Home > Moron Management, Role Models > Using Their Powers For Your Good

Using Their Powers For Your Good

This is a first – a post that gets classified under both “moron management” AND “role models”.
If you are a female professor who has ever had to deal with rowdy, disrespectful boys in your classroom, I urge you to read Susanna Ashton’s column in the Chronicle of Higher Education. This must surely rank as one of the most clever examples of moron management I have ever heard of. Ashton had a class of 22, 17 of whom were men, and 11 of those were all from one fraternity – the wittily euphemized Kappa Wokka Wakka. The KWW’s were rowdy and disruptive, albeit in a fraternal, mutually supportive kind of way.

While attendance seemed better than average and a lot of the boisterous behavior seemed to keep things in an upbeat mood, the cheers from the class every time I praised a comment became increasingly disconcerting.
Me: “Good point, Sean. That’s very thoughtful.”
Me: “I like the way Eddie framed his argument there. Did everyone notice how Eddie termed . . .
Class (interrupting): “EddiEE! EddiEE! EddiEE”

In despair, she decides to manipulate them into behaving themselves. One day she asks all the KWW boys to stay after class for a little chat:

It recently came to my attention, I said, that they were all from the same fraternity. I told them I would like their leadership help. There were several transfer students in the class, as well as two international students and a very recent immigrant to the United States. I explained that since they were clearly taking such a “leadership” role in keeping a positive atmosphere in the class, I would really like their help in reaching out to the other students.
I suggested they scatter their seating around the classroom differently so they weren’t clustered together. I asked them to help me elicit participation from the other students by asking follow-up questions of one another in group discussion. I asked them to use the first names of other students in conversation — not necessarily to nickname them as they did with one another — but simply to make them feel part of the group. I asked the young men to put special effort into listening and responding to the other students in the class. Lastly, I asked them to help me keep everyone else on task. (That last appeal was especially disingenuous since they were the primary offenders on that score but I figured appealing to their sense of themselves as leaders who were skilled in group dynamics might work.)

What’s especially interesting is that her transformational strategy, begun in despair and cynicism, ended up transfor ing the teacher as well as the students.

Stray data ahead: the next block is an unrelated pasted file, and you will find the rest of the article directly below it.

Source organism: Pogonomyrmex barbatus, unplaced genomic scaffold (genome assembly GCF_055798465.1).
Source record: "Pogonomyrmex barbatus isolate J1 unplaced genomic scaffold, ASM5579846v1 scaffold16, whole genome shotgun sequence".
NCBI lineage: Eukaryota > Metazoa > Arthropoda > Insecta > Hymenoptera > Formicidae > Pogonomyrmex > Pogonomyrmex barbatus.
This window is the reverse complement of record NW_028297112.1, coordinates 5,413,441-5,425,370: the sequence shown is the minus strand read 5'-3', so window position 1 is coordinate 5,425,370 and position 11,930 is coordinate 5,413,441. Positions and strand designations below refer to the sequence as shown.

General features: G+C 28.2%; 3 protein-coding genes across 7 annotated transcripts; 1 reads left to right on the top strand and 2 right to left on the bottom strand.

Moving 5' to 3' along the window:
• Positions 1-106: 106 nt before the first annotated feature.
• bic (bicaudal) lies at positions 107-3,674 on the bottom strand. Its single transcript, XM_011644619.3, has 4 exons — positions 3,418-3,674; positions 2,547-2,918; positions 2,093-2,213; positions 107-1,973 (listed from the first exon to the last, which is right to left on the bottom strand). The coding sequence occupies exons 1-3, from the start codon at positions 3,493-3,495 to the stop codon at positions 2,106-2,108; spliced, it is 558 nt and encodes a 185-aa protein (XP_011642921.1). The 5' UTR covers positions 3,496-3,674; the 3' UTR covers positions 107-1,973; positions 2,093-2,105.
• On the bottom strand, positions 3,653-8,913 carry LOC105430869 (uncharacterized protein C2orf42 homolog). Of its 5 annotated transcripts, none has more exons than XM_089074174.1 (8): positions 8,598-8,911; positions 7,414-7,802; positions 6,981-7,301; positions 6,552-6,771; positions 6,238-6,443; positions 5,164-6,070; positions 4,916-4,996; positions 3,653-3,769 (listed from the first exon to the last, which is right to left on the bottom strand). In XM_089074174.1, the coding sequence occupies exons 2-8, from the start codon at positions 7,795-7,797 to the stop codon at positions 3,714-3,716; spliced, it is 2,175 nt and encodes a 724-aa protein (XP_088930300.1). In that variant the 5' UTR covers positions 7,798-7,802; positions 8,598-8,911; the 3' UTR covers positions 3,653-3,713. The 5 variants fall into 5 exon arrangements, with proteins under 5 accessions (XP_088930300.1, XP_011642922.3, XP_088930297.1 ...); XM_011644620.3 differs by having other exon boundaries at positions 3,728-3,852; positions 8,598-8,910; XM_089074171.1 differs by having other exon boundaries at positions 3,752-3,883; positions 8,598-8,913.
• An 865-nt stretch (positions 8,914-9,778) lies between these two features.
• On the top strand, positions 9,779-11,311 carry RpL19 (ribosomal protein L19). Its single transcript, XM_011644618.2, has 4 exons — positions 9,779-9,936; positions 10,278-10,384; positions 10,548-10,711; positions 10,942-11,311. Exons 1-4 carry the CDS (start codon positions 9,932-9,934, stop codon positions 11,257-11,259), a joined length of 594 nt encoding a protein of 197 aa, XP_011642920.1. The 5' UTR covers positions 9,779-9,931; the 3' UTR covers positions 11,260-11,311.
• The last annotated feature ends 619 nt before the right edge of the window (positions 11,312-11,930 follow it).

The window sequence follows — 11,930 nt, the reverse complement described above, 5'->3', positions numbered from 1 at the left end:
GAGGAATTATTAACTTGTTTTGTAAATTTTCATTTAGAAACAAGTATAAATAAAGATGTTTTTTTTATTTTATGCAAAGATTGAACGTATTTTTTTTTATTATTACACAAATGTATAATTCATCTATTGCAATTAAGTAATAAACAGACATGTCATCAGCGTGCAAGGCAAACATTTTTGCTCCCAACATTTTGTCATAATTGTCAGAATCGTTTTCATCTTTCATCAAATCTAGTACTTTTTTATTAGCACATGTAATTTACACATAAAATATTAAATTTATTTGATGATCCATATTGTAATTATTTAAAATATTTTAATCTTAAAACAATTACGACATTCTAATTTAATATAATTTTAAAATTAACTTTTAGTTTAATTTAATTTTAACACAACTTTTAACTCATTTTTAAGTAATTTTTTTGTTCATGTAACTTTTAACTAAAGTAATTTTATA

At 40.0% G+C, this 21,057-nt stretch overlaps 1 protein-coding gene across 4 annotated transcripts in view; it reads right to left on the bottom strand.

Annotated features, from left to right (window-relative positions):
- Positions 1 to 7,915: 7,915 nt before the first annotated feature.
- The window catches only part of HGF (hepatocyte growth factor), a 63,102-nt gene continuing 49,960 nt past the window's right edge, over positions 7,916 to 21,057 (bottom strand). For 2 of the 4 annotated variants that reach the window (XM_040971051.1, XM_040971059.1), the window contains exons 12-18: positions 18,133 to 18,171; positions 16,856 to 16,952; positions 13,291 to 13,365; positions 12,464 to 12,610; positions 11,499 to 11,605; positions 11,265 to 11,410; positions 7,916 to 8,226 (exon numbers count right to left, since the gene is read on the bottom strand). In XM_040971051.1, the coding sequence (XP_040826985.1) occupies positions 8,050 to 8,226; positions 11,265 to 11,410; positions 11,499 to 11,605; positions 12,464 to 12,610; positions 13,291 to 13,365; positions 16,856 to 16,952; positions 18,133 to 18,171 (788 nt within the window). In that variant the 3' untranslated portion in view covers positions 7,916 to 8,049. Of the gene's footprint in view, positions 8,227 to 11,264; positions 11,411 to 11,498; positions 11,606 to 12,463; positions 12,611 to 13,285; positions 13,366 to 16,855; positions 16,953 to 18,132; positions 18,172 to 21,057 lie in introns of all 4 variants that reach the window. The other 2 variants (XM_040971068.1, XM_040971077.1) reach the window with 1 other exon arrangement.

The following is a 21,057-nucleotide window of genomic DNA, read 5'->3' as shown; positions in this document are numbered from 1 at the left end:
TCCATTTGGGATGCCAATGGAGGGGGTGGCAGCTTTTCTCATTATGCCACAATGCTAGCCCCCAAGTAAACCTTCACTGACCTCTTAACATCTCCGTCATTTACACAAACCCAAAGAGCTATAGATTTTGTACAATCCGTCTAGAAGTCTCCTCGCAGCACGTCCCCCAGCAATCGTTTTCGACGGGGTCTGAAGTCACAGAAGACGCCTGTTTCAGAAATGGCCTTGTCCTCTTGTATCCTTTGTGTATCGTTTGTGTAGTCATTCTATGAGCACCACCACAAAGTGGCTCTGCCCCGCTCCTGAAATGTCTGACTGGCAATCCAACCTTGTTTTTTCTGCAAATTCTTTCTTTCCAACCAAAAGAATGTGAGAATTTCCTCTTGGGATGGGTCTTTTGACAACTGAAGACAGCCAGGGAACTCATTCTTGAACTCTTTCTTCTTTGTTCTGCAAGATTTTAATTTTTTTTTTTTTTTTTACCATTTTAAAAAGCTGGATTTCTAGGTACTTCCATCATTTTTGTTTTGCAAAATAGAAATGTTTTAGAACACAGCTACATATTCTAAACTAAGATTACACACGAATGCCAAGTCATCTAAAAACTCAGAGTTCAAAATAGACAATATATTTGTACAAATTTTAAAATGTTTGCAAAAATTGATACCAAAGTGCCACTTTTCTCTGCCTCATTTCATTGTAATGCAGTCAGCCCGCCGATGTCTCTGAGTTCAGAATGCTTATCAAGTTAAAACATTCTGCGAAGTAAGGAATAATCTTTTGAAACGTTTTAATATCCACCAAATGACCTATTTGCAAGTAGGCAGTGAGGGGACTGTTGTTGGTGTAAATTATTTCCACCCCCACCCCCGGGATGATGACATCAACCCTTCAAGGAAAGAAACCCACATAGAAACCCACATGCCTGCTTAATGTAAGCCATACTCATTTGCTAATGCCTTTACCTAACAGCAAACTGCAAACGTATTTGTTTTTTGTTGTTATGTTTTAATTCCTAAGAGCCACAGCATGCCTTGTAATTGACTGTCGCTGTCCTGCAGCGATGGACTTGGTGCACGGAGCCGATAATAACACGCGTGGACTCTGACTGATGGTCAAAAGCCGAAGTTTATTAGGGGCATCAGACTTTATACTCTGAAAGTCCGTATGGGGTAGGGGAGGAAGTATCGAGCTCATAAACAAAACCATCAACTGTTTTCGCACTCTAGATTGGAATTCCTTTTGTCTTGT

As the weeks went on and I saw “my frat boys,” as I came to think of them, choose to pair off in partner exercises with the international students and transfer students, I saw a collective solidarity build in the class. I had exaggerated my sense of the situation in order to calm down the frat boys but now that I saw them purposefully including the international students and transfer students in everything, I realized that those students had indeed been marginalized. Our work became more focused and the rowdiness soon diminished significantly.

My prejudices against frat boys led me to sarcastically invoke their supposed interest in “leadership” skills in order to manipulate their little gang. And yet those same students forced me to acknowledge my own shortcomings in having underestimated them. Their genuine attempt to create a positive and more scholarly environment shamed me into respecting them and their efforts.

I have to admit, I’d have been just as cynical as Ashton, and the best I would have hoped for would have been to quiet the class down a little. I don’t view frat boys as leaders. Most especially I don’t view frat boys as leaders on diversity. They’re the ones always doing dreadful things like holding Cross the Border parties (ah, Duke – my alma mater is always making me proud). But her results are remarkable. They suggest that, when properly motivated, morons can be turned into diversity change agents. I consider what Ashton asked “her” frat boys to do to be a form of diversity work, and they took to it like…um…frat boys to a kegger.
Could it be this simple? Call them leaders, tell them how great they are, and ask them to do you a big favor that involves reaching out across difference.
Just don’t tell them they are doing diversity work.

  1. November 17, 2006 at 3:03 pm

    As a former adjunct at several community colleges and one university (the latter with a huge frat population), I’ve been guilty of the same anti-frat prejudice and it was brilliant to see it turned around in this post. One of the things I learned gradually as an instructor is that I got what I expected out of my students, for the most part. If I expected them to fail, they generally did. If I expected them to work hard and give me their best, they would, with a few exceptions. There are always exceptions, but it became a good rule of thumb. I think the key was not making the relationship an adversarial one, but a collaboration out of what was a competition for attention.

  2. November 17, 2006 at 4:15 pm

    Steriotypes and inbuilt prejudice. How surprising that these would negatively impact academic performance. We know it works for females – suggest they will fail or that certain subjects are inappropriate and they fail or drop out. It doesn’t surprise me that overcoming one’s intrinsic prejudice in any circumstance leads to more positive outcomes for all involved. Something I wish more people would realise.
    Still, it is a wonderful story and it highlights the point well: prejudging people based on appearance, behaviour, gender, social status, group or any other category is to sell everyone involved short.

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